Technical Analysis

Gold bulls forced into hiding as GC continues to plunge

  • Why I see gold moving lower and how we can take positions if that does occur.
  • An incredibly interesting story about a gold trader Nick Leeson.

Looking at the pullback again

Last time we looked at GC, we were waiting for a potential long entry using a bullish reversal pattern on a lower time frame. As far as I have looked, there has been no long signal, and GC continues to fall.

Gold futures are now testing the 50% fib level, and there may be some support here, but the chart looks bearish. I would not be looking for a long just yet unless we see a few days of consolidation at current prices.

There is the potential for GC to move even lower toward the 0.382 level at $1794.2, and long trades there could be very attractive. At the moment, that is the main target I am aiming for. There is no point in chasing or creating a trade out of thin air. The probabilities lie in a further move down and looking for longs over there.

GC daily chart
GC Daily Chart

Story of Nicholas Leeson

One true story about a gold trader is that of Nicholas Leeson, a former derivatives trader for the British investment bank, Barings Bank. In the early 1990s, Leeson was sent to Singapore to manage the bank’s operations on the Singapore International Monetary Exchange (SIMEX).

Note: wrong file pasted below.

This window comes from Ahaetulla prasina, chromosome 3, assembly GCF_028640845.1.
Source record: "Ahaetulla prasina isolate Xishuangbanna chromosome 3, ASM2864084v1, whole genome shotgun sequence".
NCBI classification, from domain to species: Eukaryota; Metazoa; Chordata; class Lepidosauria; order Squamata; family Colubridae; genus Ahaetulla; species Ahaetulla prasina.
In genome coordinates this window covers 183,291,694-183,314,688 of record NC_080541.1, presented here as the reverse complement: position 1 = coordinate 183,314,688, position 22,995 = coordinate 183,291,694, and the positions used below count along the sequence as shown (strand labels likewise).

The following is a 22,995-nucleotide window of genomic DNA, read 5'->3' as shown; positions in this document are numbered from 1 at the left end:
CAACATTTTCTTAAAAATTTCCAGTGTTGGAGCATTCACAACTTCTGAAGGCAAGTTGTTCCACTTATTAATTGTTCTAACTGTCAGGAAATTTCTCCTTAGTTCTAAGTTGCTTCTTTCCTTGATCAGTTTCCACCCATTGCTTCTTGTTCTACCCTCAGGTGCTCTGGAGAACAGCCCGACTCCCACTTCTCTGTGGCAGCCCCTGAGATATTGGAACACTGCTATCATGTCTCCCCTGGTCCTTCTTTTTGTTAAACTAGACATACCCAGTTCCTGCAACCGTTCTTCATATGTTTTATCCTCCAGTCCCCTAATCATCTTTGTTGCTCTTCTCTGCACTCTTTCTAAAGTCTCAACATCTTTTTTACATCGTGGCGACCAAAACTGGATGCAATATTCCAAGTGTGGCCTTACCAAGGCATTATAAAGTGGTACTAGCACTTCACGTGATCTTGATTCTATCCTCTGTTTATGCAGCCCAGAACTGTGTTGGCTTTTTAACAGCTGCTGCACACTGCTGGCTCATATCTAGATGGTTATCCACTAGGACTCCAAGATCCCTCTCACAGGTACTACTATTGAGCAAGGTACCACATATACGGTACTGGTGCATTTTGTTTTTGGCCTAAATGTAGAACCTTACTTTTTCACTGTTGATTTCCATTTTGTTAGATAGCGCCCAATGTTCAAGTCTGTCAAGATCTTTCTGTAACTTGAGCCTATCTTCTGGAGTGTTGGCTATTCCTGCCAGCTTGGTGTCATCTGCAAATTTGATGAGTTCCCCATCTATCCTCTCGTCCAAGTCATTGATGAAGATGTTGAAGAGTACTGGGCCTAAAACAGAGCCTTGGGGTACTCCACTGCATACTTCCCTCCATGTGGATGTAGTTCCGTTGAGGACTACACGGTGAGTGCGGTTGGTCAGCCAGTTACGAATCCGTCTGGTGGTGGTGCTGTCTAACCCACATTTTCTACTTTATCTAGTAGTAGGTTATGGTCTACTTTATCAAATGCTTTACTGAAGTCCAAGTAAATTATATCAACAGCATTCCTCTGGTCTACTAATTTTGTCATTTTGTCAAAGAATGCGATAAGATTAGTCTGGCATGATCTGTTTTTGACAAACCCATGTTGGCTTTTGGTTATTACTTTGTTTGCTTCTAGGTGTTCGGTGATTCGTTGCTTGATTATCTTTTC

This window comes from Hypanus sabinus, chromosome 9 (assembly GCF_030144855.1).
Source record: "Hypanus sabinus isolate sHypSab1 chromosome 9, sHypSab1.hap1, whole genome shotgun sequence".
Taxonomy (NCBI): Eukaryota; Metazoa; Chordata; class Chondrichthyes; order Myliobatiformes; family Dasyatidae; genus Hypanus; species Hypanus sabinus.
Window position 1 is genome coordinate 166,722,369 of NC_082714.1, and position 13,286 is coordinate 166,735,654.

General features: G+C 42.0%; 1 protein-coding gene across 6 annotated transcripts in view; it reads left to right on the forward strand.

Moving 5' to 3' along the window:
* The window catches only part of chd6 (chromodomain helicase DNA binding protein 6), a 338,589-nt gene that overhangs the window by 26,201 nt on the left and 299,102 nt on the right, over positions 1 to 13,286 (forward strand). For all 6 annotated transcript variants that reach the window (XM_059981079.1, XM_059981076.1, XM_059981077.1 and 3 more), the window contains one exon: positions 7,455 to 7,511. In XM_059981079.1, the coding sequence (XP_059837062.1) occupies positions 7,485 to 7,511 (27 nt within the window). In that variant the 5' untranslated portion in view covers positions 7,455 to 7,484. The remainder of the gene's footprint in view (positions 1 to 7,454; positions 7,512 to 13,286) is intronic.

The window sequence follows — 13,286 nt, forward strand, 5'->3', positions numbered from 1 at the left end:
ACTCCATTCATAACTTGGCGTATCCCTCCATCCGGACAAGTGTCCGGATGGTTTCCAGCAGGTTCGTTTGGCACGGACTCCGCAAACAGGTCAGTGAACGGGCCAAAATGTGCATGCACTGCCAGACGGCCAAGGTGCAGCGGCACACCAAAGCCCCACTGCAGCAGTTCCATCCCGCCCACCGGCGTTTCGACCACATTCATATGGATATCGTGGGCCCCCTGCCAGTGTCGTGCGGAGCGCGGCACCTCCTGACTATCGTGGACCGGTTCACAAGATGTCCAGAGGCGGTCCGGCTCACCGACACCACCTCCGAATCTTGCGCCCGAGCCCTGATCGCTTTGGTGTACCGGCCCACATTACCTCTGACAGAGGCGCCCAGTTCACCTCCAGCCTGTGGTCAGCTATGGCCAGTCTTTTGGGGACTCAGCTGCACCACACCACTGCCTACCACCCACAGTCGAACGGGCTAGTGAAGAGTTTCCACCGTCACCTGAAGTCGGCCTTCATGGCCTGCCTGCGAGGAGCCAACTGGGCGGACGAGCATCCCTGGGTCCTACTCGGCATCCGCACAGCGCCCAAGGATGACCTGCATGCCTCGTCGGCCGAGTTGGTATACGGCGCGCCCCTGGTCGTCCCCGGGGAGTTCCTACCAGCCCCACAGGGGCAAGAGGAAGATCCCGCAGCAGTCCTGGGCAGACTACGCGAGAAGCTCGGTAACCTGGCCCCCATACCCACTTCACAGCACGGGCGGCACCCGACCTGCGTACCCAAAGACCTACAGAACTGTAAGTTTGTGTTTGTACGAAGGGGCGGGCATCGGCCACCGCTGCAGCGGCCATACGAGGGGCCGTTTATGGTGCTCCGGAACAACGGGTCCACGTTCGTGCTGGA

Leeson was tasked with making profitable trades for the bank, but instead, he began taking huge speculative positions in the Nikkei 225 index, which he hoped would yield large profits for the bank. However, his trades began to suffer significant losses, and rather than reporting the losses to the bank’s management, he hid them in a secret account, which he named “88888.”

To cover up the mounting losses, Leeson began making trades in the futures market on behalf of Barings Bank’s clients, but these trades only deepened the losses. By 1995, the losses had exceeded $1.3 billion, which was more than twice the bank’s available trading capital.

Eventually, the bank’s management discovered the losses, and Leeson was arrested in Germany and extradited to Singapore, where he was tried and sentenced to six and a half years in prison. Barings Bank was declared bankrupt and was subsequently acquired by the Dutch bank, ING.

The story of Nicholas Leeson’s rogue trading is one of the most infamous in financial history and highlights the importance of risk management and oversight in the financial industry.